Palace), Andrey Voronikhin (Mining Institute, Kazan Cathedral), Andreyan Zakharov (Admiralty building), Jean-François Thomas de Thomon (Spit of Vasilievsky Island), Carlo Rossi (Yelagin Palace, Mikhailovsky Palace, Alexandrine Theatre, Senate and Synod Buildings, General Staff Building, design of many streets and squares), Vasily Stasov (Moscow Triumphal Gate, Trinity Cathedral), Auguste de Montferrand (Saint Isaac’s Cathedral, Alexander Column). The victory over Napoleonic France in the Patriotic War of 1812 was commemorated with many monuments, including Alexander Column by Montferrand, erected in 1834, and Narva Triumphal Gate. In 1825 the suppressed Decembrist revolt against Nicholas I of Russia took place on the Senate Square in the city, a day after he assumed the throne. By the 1840s the neoclassical architecture had given place to various romanticist styles, which were dominant until the 1890s, represented by such architects as Andrei Stackenschneider (Mariinsky Palace, BeloselskyBelozersky Palace, Nicholas Palace, New Michael Palace) and Konstantin Thon (Moskovsky Rail Terminal). The Church of the Savior on Blood designed in the Russian revival style commemorated the place where Alexander II of Russia was assassinated in 1881. With the emancipation of the serfs undertaken by Alexander II in 1861 and the industrial revolution the influx of former peasants into the capital increased greatly. Poor boroughs spontaneously emerged on the outskirts of the city. Saint Petersburg surpassed Moscow in population and industrial growth and grew into one of the largest industrial hubs and cities in Europe. The Revolution of 1905 began in Saint Petersburg and spread rapidly into the provinces. With the start of World War I, the name Saint Petersburg was perceived to be too German, so in 1914 the city was renamed Petrograd.[6] In 1917 the February Revolution, which put an end to the Russian monarchy, and the October Revolution, which ultimately brought Vladimir Lenin to power, broke out in Petrograd.[7] The city’s proximity to the border and anti-Soviet armies forced the Bolsheviks under Lenin to transfer the capital to Moscow on March 12, 1918.[8] In 1919 during the ensuing Russian Civil War Nikolay Yudenich advancing from Estonia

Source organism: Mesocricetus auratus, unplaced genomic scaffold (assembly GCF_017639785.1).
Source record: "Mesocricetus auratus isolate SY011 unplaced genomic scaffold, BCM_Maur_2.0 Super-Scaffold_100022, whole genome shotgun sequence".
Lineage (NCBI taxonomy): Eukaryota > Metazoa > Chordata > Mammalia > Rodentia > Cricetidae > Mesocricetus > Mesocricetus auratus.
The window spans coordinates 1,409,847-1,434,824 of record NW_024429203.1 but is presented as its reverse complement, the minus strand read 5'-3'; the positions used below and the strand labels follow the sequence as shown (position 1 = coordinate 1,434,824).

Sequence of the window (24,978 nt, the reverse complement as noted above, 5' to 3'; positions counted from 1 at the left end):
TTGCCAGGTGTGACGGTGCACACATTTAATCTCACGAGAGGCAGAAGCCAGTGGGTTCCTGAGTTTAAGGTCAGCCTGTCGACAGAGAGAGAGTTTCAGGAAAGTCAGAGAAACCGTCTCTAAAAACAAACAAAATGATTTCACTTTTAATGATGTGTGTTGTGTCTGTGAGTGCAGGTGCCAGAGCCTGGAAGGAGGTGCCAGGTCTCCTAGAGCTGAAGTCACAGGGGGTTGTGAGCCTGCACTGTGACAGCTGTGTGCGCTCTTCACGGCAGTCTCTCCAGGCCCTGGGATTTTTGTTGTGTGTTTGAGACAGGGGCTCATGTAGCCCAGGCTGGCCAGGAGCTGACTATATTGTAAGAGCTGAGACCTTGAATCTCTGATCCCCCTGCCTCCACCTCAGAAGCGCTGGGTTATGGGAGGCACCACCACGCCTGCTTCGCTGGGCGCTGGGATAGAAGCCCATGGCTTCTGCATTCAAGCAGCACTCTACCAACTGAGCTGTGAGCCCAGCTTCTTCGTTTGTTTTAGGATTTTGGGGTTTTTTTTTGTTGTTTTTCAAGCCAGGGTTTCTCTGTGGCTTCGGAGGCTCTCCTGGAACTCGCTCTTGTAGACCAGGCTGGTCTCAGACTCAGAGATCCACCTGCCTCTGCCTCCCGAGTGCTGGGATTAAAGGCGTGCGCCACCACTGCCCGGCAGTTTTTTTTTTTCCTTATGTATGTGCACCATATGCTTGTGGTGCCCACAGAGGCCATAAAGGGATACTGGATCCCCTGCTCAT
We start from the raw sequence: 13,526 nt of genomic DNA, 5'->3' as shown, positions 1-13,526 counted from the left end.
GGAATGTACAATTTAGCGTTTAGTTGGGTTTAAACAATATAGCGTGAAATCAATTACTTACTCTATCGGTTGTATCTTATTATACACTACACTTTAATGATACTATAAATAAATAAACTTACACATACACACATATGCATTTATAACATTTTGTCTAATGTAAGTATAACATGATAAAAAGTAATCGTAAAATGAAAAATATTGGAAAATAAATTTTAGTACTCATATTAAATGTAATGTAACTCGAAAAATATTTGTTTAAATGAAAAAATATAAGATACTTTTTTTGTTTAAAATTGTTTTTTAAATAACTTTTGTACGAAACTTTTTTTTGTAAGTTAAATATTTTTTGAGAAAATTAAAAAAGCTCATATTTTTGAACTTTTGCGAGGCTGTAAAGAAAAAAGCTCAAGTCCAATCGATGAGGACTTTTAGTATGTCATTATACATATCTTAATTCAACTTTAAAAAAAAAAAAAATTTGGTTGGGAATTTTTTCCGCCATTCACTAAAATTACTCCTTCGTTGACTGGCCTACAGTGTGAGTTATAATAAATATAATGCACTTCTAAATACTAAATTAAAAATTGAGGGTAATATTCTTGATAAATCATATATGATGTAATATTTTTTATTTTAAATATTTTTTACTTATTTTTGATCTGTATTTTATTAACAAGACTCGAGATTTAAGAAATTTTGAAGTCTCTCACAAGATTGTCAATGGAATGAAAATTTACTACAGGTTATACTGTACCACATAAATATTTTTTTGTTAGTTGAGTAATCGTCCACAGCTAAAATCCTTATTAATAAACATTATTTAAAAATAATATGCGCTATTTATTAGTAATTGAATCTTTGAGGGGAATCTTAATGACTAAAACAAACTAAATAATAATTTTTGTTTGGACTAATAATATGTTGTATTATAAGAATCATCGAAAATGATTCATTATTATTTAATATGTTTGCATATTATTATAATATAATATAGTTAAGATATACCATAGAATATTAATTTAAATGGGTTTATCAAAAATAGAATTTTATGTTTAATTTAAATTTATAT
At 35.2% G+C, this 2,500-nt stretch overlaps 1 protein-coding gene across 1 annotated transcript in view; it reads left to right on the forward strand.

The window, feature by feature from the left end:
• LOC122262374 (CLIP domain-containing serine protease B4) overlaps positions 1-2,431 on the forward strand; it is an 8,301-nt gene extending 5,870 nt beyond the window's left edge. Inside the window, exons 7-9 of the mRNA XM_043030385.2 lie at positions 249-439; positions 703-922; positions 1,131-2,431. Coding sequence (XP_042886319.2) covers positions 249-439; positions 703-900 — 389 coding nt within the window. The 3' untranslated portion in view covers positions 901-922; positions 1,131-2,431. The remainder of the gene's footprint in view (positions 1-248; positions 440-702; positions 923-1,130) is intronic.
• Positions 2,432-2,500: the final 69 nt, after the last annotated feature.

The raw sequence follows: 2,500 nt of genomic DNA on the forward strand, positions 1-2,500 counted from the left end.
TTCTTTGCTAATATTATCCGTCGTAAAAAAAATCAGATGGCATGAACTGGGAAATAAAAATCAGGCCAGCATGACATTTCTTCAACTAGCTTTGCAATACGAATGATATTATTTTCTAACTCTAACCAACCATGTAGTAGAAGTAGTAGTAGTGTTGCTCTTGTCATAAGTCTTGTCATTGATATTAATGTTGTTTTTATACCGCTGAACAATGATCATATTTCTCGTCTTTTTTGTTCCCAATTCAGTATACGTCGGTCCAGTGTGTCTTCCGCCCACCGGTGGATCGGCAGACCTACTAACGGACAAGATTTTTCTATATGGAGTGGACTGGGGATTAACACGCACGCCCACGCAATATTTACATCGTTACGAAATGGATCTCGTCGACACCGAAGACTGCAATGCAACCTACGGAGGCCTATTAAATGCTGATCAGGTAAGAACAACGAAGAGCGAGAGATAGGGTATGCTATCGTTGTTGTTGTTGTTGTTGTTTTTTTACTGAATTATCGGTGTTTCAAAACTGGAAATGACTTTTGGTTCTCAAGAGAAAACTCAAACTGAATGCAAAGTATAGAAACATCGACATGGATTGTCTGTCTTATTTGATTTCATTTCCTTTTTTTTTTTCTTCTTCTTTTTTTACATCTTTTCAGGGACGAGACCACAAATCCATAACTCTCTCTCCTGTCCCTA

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was about to capture the city from the Bolsheviks, but Leon Trotsky ultimately managed to mobilise the population and make him retreat. Many people fled the city in 1917-1920 or were repressed in the Red Terror,[9] so its population decreased dramatically. On January 24, 1924, three days after Lenin’s death, Petrograd was renamed Leningrad. For decades Leningrad was glorified by the Soviet propaganda as "the cradle of the revolution" and "the city of three revolutions", many spots related to Lenin and the revolutions, such as the cruiser Aurora, were carefully preserved. Many streets and other toponyms were renamed accordingly. In the 1920s-1930s the poor outskirts were reconstructed into regularly planned boroughs. The constructivist architecture flourished around that time. The Soviets nationalised housing and forced many residents to share communal apartments (kommunalkas). With 68% living in shared apartments in the 1930s, Leningrad was the city with the largest number of kommunalkas. In 1935 a new general plan was outlined, whereby the city should expand to the south and its centre should move there. The constructivism was rejected in favor of the pompous Stalinist architecture. Stalin ordered the construction of the new city hall on Moskovsky Prospect thus making it the new main street of Leningrad during the Soviet rule. Since December 1931 Leningrad has been administratively separate from Leningrad Oblast. At that time it included Leningrad Suburban District, some parts of which were transferred back to Leningrad Oblast in 1936 and turned into Vsevolozhsky District, Krasnoselsky District, Pargolovsky District and Slutsky District (renamed Pavlovsky District in 1944).[10] On December 1, 1934, Sergey Kirov, popular communist leader of Leningrad, was assassinated, which was used to start the Great Purge.[11] The sizeable minorities of Germans, Poles, Finns, Estonians and Latvians were almost completely expelled from Leningrad by the Soviet government during the 1930s.[12] During World War II, Leningrad was besieged by Nazi Germany and co-belligerent Finland.[13] The siege lasted 872 days[13] from September 1941 to January 1944.[14] The Siege of Leningrad was one of the longest, most destructive, and most lethal